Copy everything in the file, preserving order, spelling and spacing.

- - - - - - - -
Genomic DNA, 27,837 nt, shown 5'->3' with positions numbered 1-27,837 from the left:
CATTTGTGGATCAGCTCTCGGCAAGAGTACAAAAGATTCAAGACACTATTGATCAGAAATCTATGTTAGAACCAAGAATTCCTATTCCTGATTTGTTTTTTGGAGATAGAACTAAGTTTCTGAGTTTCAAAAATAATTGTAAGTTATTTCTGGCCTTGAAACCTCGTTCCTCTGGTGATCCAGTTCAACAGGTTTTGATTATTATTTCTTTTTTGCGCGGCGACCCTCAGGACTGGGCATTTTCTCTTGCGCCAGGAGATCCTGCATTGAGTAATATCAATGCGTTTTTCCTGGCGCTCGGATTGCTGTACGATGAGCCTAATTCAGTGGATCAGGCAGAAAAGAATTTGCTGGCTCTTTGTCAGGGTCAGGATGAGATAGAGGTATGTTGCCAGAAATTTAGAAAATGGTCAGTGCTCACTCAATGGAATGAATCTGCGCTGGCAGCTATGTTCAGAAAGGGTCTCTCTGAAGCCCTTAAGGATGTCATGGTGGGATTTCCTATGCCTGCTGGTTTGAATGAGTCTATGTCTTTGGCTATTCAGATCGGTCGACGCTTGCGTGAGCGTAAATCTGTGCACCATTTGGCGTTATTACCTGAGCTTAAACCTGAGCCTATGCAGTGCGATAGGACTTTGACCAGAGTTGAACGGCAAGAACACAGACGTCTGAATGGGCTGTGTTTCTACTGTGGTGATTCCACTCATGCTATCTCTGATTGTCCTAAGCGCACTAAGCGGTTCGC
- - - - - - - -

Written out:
Genomic DNA, 27,837 nt, shown 5'->3' with positions numbered 1-27,837 from the left:
CATTTGTGGATCAGCTCTCGGCAAGAGTACAAAAGATTCAAGACACTATTGATCAGAAATCTATGTTAGAACCAAGAATTCCTATTCCTGATTTGTTTTTTGGAGATAGAACTAAGTTTCTGAGTTTCAAAAATAATTGTAAGTTATTTCTGGCCTTGAAACCTCGTTCCTCTGGTGATCCAGTTCAACAGGTTTTGATTATTATTTCTTTTTTGCGCGGCGACCCTCAGGACTGGGCATTTTCTCTTGCGCCAGGAGATCCTGCATTGAGTAATATCAATGCGTTTTTCCTGGCGCTCGGATTGCTGTACGATGAGCCTAATTCAGTGGATCAGGCAGAAAAGAATTTGCTGGCTCTTTGTCAGGGTCAGGATGAGATAGAGGTATGTTGCCAGAAATTTAGAAAATGGTCAGTGCTCACTCAATGGAATGAATCTGCGCTGGCAGCTATGTTCAGAAAGGGTCTCTCTGAAGCCCTTAAGGATGTCATGGTGGGATTTCCTATGCCTGCTGGTTTGAATGAGTCTATGTCTTTGGCTATTCAGATCGGTCGACGCTTGCGTGAGCGTAAATCTGTGCACCATTTGGCGTTATTACCTGAGCTTAAACCTGAGCCTATGCAGTGCGATAGGACTTTGACCAGAGTTGAACGGCAAGAACACAGACGTCTGAATGGGCTGTGTTTCTACTGTGGTGATTCCACTCATGCTATCTCTGATTGTCCTAAGCGCACTAAGCGGTTCGC